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Dreyer v. Century Insurance Co.

New Jersey Supreme Court

Decided: October 2, 1936.


On appeal from the Supreme Court.

For the appellants, Jacob L. Newman and Saul J. Zucker (Lionel P. Kristeller, attorney and counsel).

For the respondent, Auguste Roche, Jr., and John J. McDonough (Harrison & Roche, attorneys of record).


[117 NJL Page 135]

The opinion of the court was delivered by

CAMPBELL, CHANCELLOR. This is an appeal from three judgments totaling $15,111 entered in the Supreme Court, Essex Circuit, after trial and verdict.

These judgments represented the damages to the plaintiff-respondent under a standard mortgagee clause for loss by fire of a building located in West Caldwell, New Jersey, on December 7th, 1933, upon which she held a mortgage.

On September 13th, 1933, the appellants issued and delivered their respective policies of insurance in the aggregate sum of $15,700 indemnifying Frank Tipping, as owner, for one year, against all direct loss or damage by fire. To each of these policies was attached a standard mortgagee clause providing that the loss, if any, should be paid to the respondent, as mortgagee, who is the aunt of the wife of Frank Tipping.

She has held a mortgage on the Tipping property since 1906; at first it was $7,000 then increased to $9,000 and in 1928 to $17,000, all at the time of the fire due and unpaid together with insurance premiums and taxes paid by her as mortgagee.

[117 NJL Page 136]

Prior to December 1st, 1928, Frank Tipping was the sole owner of the insured mortgaged premises. On that date, through his attorney he transferred the title to himself and wife as tenants by the entirety. On the same day the respondent, mortgagee, conveyed a small piece of land contiguous to the main, larger tract, to Frank Tipping and Amalie Tipping, his wife, as tenants by the entirety and immediately took back a mortgage upon the entire tract from Tipping and his wife. This small tract was later released from respondent's mortgage.

Respondent testified that she was not informed of the change of ownership of the property covered by the policies, at the time the change was made on December 1st, 1928.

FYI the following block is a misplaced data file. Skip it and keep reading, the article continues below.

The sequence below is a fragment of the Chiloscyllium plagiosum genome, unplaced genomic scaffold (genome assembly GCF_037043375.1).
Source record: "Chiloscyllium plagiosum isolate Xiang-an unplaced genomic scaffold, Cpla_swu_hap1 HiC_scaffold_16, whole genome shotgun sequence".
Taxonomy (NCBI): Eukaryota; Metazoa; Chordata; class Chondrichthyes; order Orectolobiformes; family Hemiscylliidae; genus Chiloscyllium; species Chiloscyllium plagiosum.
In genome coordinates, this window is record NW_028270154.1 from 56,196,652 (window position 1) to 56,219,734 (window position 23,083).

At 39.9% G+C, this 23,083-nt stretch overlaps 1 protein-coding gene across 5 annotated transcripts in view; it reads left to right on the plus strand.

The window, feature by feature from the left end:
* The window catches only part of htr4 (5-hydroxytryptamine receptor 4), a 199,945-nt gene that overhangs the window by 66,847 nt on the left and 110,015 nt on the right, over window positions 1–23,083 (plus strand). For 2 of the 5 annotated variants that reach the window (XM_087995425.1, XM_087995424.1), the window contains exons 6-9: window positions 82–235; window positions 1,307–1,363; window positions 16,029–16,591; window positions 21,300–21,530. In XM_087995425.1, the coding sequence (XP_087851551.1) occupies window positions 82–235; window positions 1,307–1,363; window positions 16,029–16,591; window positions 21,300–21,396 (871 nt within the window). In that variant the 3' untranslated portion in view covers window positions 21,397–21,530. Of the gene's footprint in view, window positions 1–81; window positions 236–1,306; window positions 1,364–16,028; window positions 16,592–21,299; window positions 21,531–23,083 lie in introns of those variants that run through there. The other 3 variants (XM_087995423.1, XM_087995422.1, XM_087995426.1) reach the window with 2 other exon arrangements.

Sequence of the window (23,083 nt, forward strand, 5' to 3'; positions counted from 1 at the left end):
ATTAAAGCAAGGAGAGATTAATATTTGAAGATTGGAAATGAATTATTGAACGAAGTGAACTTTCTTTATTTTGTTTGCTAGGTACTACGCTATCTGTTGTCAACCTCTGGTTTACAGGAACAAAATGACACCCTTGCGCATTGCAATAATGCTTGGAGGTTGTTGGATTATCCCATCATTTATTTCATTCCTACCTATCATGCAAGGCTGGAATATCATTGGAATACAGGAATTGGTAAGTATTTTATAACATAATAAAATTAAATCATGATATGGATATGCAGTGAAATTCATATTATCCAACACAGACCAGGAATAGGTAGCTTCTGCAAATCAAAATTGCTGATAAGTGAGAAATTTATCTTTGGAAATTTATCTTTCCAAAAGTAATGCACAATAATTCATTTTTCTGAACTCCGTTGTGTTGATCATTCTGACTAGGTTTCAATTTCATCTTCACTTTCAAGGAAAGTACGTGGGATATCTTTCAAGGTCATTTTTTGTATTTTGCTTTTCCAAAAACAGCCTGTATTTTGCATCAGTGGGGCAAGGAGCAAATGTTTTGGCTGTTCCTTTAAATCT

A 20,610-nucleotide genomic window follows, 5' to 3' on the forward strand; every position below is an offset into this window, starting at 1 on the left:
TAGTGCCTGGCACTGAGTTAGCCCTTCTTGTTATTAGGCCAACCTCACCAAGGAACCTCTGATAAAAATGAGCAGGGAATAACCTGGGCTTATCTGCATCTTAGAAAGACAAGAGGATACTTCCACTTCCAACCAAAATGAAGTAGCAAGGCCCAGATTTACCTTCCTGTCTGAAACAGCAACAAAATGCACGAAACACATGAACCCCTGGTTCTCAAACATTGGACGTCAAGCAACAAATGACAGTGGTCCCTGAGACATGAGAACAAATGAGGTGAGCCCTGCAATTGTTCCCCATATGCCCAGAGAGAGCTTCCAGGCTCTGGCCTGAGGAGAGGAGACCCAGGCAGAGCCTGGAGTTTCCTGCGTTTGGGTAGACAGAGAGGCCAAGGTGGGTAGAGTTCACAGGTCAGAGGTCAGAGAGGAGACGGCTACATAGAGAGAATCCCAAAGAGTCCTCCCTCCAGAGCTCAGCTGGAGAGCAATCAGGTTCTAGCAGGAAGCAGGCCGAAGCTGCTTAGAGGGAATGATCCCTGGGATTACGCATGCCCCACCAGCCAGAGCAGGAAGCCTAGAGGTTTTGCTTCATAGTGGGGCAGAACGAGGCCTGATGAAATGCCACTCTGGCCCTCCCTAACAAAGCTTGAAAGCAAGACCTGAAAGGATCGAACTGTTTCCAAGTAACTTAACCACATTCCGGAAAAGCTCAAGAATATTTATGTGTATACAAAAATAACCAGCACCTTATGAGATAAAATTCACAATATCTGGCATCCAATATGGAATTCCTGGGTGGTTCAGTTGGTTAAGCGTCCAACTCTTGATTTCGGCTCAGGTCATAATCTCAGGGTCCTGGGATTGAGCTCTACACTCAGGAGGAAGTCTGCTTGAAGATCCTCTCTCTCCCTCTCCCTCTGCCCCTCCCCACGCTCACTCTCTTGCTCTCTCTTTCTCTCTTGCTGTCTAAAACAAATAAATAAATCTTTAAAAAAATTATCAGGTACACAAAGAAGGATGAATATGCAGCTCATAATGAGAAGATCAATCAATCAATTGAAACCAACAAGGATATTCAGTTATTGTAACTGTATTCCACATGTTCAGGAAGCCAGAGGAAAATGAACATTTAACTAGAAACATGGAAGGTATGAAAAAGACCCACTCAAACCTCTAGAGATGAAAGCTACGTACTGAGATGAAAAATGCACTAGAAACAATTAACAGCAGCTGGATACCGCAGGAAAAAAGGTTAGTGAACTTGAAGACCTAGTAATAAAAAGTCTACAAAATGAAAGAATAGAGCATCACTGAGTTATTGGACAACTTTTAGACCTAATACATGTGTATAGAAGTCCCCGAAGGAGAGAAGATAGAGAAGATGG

These were not renewal policies but represented new business by the appellant companies. From December 1st, 1928, and from the date of the policies in question, up to and including the date of the fire the title to the insured property was in Frank Tipping and Amalie Tipping, his wife, as tenants by the entirety although the policies ran to Frank Tipping, as owner.

The grounds of appeal may be placed in three groups:

1. Error in refusing to nonsuit and direct a verdict in favor of the appellant companies.

2. Error in refusing to permit appellants' witness Martin, secretary of the tax board, to testify to the assessed valuation of the insured property and to testify as an expert to such value.

3. Error in refusing to charge certain requests. Such of these grounds as are argued are presented under five points. Point 1. A tenant by the entirety is not such sole and unconditional owner as to come within the terms of the "sole and unconditional ownership clause" in the policy and the failure of a party in interest to notify the insurer of the correct ownership renders the policy unenforceable.

As far as the insured, owner, is affected we are not concerned.

We have held that this does not apply to a mortgagee. Reed v. Firemen's Insurance Co., 81 N.J.L. 523; Kozlowski v. Pavonia Fire Insurance Co., 116 Id. 194.

[117 NJL Page 137]

The mortgagee clauses attached to the policies contained a stipulation requiring the mortgagee to "notify this company of any change of ownership or occupancy or increase of hazard which shall come to the knowledge of the said mortgagee * * * otherwise this policy shall become null and void."

The change of ownership did not occur after but some years prior to the issuance of the policies and the respondent testified that she did not have knowledge of it.

This, therefore, was no basis for either nonsuit or direction of verdict.

Point 2 is in line with the point just considered and disposed of.

Point 3. Respondent failed to establish her damages in accordance with the formula prescribed by the insurance policies, and, therefore the judgments of $15,111 and costs are not based upon legal proofs and cannot be sustained.

It probably is true that respondent's proofs fell short but this deficiency was supplied by proofs through appellant's witnesses and consequently no trial error was committed in this direction.

We find no error in the trial court's disposition of the grounds argued under Points 4 and 5, namely:

"The trial court committed reversible error in refusing to permit appellants' witness, Alexander Martin, secretary of the board of assessors of the borough of West Caldwell, to testify to the amount of the real estate assessment against the premises damaged by the fire for the years 1931, 1932 and 1933, and refusing to permit him to testify to the appraisal he had made of the premises in question.

Point 5. Respondent was guilty of false swearing in submitting proofs of loss setting forth that no other person than Frank Tipping and respondent had any interest in said loss and containing an exorbitant figure of the amount of damage caused, without allowing appellants any amount for depreciation in accordance with the terms of the policy.

The judgments under review are affirmed, with costs.

[117 NJL Page 138]


For reversal -- None.


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